Made in Taiwan

It Doesn’t Mean What You Think It Means

By Jamie Elvidge, Photography by Jamie Elvidge

“They serve the food in these little toilets,” she says, “and it’s styled to look like poo!” This intriguing tidbit comes from the woman seated next to me on my flight to Taiwan. “You sit on real toilets while you eat it,” giggles her partner, describing Taipei’s Modern Toilet restaurant, whose motto is “A good place to let yourself go.”

I push back in my seat and try to nap on the long flight, but images of what awaits me in Taiwan keep swirling through my mind. I’m headed to the country’s annual motorcycle trade show to investigate its vast collection of homegrown scooters, small-displacement motorcycles and accessories.

My testing basis for Taiwanese products is as thin as my preconceptions are thick. The “Made in Taiwan” stigma goes way back. However, all of my experience with Taiwanese-built vehicles—both the organically branded ones such as Aeon, Kymco, SYM and TGB, plus the imported units that are built in Taiwan and then sold under well-known American and Japanese brand names—has been positive. Research backs up the idea that standards for quality here are at an all-time high, yet public perception of Taiwanese-built goods, especially in the U.S., remains stagnant.

Part of this muddled thinking stems from the confusion over whether Taiwan is part of China. The answer to that is open-ended: Taiwan and its neighbor islands—governed by the recently democratized, capitalistic Republic of China (ROC)—technically belong to Mainland China and its communist People’s Republic of China (PRC). It’s a bit like a forward-thinking kid who disowns his rigid parents, but only in practice, and not by legal procedure. Of course, China wants to hold onto prosperous Taiwan and eventually reunify. As one of the “Four Asian Tigers”—an elite group of potent economies that includes Hong Kong, Singapore and South Korea—Taiwan is coveted. But reunification is the last thing Taiwan wants. Complete sovereignty would work better for the island, and go a long way toward shaking its manufacturing reputation loose from that of China.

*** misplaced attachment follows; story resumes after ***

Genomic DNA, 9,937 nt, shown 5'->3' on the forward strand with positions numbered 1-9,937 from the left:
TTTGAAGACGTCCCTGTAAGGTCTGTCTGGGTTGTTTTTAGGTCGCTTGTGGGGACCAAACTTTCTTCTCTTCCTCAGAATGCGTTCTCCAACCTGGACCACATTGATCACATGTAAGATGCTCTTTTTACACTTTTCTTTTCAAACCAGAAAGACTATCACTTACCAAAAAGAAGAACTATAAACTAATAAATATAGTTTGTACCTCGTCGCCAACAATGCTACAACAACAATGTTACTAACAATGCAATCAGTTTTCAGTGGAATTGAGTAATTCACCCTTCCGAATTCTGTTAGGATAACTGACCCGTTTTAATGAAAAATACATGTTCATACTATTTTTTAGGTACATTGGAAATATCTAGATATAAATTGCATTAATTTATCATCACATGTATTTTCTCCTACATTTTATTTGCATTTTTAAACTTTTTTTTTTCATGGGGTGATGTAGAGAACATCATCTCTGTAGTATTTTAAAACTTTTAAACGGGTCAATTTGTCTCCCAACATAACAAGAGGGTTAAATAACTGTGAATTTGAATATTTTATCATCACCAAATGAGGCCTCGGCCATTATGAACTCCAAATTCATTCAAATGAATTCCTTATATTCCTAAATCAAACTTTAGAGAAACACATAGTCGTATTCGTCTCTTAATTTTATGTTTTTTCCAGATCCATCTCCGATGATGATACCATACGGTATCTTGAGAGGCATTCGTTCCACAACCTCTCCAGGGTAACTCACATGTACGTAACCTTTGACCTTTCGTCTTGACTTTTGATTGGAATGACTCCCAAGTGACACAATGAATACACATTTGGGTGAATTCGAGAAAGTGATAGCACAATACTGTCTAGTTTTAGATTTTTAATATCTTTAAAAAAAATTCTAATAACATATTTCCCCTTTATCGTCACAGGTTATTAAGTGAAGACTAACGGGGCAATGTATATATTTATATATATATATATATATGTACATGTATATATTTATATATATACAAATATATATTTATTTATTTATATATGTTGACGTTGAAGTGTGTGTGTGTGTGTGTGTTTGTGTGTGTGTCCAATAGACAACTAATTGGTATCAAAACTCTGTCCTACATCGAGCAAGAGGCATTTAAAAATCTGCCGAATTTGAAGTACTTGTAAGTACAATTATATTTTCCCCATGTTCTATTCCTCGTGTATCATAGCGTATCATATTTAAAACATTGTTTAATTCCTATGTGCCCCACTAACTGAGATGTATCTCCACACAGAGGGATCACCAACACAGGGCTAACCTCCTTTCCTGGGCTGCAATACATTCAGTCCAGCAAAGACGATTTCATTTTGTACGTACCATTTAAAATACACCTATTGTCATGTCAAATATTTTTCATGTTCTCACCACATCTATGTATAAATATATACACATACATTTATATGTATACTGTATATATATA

Taiwan’s capital city, Taipei, looks to be a bustling, clean and organized place with omnipresent scooters. The relentless flow of step-throughs turns the streets into rivers—I’m told there is a scooter for every two of the island’s 23 million people. In a land where gas is expensive and space is precious, the scooter rules the road.

The motorcycle show is small by Western standards, but the bikes are small as well, and hundreds of them are packed into the space. Though they don’t get as much attention, there are dozens of electric models and even some hydrogen-powered examples, reminding me that this is Ground Zero for the off-the-gas movement.

The next day we are taken on a guided tour of the show’s parts-and-accessory vendors. The stalls are bursting with innovative apparel and merchandise. The leather goods are exquisite—especially those from Exustar. Alongside the practical luggage solutions and passenger accessories I wish we had, there are novelty items to rival the most ostentatious American products: bedazzled, accessory-laden scooters and an illuminated, battery-operated visor wiper for your helmet, to name two. Odd translations (or simple misunderstandings) have led to some truly terrific bike names, such as the Usually scooter and the King of the Rider motorcycle. Out on the street, I swear I saw a medical clinic called “Please Don’t Die!”

By Jamie Elvidge
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